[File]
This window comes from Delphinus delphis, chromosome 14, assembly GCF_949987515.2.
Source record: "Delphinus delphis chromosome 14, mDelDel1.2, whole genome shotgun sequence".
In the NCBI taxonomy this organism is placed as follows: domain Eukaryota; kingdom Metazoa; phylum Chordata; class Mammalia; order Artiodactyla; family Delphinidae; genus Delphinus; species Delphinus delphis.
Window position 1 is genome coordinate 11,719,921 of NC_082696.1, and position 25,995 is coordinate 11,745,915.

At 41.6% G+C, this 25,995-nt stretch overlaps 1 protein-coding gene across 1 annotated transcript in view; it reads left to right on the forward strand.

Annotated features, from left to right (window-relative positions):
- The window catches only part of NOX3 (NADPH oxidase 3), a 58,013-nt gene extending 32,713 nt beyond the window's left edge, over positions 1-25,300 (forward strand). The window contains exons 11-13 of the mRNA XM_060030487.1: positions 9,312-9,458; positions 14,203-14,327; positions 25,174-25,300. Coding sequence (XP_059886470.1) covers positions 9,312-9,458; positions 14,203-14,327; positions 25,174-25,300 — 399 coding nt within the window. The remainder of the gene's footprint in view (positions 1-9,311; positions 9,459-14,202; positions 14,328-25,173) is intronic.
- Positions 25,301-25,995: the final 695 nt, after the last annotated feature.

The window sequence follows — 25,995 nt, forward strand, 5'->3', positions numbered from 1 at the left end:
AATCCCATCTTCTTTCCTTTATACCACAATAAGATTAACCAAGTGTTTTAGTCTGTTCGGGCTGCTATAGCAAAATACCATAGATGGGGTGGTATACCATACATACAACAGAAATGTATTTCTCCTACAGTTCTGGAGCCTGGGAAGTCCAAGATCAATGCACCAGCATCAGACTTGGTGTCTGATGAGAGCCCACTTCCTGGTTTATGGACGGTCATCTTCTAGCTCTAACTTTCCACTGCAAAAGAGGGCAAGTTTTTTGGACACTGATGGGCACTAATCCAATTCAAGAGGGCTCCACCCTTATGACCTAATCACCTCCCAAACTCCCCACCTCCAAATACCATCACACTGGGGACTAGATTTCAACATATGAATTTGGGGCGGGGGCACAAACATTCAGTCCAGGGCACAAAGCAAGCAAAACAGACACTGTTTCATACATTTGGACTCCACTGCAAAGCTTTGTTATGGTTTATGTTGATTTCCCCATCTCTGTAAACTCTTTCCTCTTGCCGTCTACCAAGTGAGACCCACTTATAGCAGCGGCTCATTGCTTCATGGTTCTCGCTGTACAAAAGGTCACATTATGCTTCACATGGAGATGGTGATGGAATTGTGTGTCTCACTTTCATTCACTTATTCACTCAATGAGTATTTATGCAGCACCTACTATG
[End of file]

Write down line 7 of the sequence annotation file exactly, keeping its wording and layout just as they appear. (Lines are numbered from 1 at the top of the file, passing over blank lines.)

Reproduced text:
- The window catches only part of NOX3 (NADPH oxidase 3), a 58,013-nt gene extending 32,713 nt beyond the window's left edge, over positions 1-25,300 (forward strand). The window contains exons 11-13 of the mRNA XM_060030487.1: positions 9,312-9,458; positions 14,203-14,327; positions 25,174-25,300. Coding sequence (XP_059886470.1) covers positions 9,312-9,458; positions 14,203-14,327; positions 25,174-25,300 — 399 coding nt within the window. The remainder of the gene's footprint in view (positions 1-9,311; positions 9,459-14,202; positions 14,328-25,173) is intronic.